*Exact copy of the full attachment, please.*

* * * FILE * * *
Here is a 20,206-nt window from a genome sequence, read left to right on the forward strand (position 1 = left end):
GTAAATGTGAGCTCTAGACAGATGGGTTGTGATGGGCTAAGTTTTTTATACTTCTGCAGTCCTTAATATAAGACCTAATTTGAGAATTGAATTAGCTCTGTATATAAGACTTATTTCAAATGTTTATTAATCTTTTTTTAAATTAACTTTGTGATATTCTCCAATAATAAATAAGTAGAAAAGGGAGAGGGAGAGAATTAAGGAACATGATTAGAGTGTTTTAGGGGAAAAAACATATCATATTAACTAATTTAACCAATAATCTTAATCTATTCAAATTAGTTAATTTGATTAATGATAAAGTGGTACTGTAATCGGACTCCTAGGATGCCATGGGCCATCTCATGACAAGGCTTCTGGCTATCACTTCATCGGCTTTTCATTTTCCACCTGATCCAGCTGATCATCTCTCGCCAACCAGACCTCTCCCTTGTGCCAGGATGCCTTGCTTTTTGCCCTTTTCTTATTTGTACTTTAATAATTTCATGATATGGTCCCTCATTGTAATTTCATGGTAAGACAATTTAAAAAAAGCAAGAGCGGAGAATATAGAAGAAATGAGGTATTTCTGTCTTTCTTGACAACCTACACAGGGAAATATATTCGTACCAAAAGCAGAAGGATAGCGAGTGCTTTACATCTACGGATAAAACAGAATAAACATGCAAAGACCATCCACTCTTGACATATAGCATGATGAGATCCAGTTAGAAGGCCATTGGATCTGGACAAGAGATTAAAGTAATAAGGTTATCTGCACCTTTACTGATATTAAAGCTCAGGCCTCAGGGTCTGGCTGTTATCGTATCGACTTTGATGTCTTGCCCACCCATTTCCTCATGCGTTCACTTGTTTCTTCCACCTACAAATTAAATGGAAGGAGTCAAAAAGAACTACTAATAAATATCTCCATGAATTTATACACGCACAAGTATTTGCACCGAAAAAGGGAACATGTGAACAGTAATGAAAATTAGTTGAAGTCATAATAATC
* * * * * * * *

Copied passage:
Here is a 20,206-nt window from a genome sequence, read left to right on the forward strand (position 1 = left end):
GTAAATGTGAGCTCTAGACAGATGGGTTGTGATGGGCTAAGTTTTTTATACTTCTGCAGTCCTTAATATAAGACCTAATTTGAGAATTGAATTAGCTCTGTATATAAGACTTATTTCAAATGTTTATTAATCTTTTTTTAAATTAACTTTGTGATATTCTCCAATAATAAATAAGTAGAAAAGGGAGAGGGAGAGAATTAAGGAACATGATTAGAGTGTTTTAGGGGAAAAAACATATCATATTAACTAATTTAACCAATAATCTTAATCTATTCAAATTAGTTAATTTGATTAATGATAAAGTGGTACTGTAATCGGACTCCTAGGATGCCATGGGCCATCTCATGACAAGGCTTCTGGCTATCACTTCATCGGCTTTTCATTTTCCACCTGATCCAGCTGATCATCTCTCGCCAACCAGACCTCTCCCTTGTGCCAGGATGCCTTGCTTTTTGCCCTTTTCTTATTTGTACTTTAATAATTTCATGATATGGTCCCTCATTGTAATTTCATGGTAAGACAATTTAAAAAAAGCAAGAGCGGAGAATATAGAAGAAATGAGGTATTTCTGTCTTTCTTGACAACCTACACAGGGAAATATATTCGTACCAAAAGCAGAAGGATAGCGAGTGCTTTACATCTACGGATAAAACAGAATAAACATGCAAAGACCATCCACTCTTGACATATAGCATGATGAGATCCAGTTAGAAGGCCATTGGATCTGGACAAGAGATTAAAGTAATAAGGTTATCTGCACCTTTACTGATATTAAAGCTCAGGCCTCAGGGTCTGGCTGTTATCGTATCGACTTTGATGTCTTGCCCACCCATTTCCTCATGCGTTCACTTGTTTCTTCCACCTACAAATTAAATGGAAGGAGTCAAAAAGAACTACTAATAAATATCTCCATGAATTTATACACGCACAAGTATTTGCACCGAAAAAGGGAACATGTGAACAGTAATGAAAATTAGTTGAAGTCATAATAATC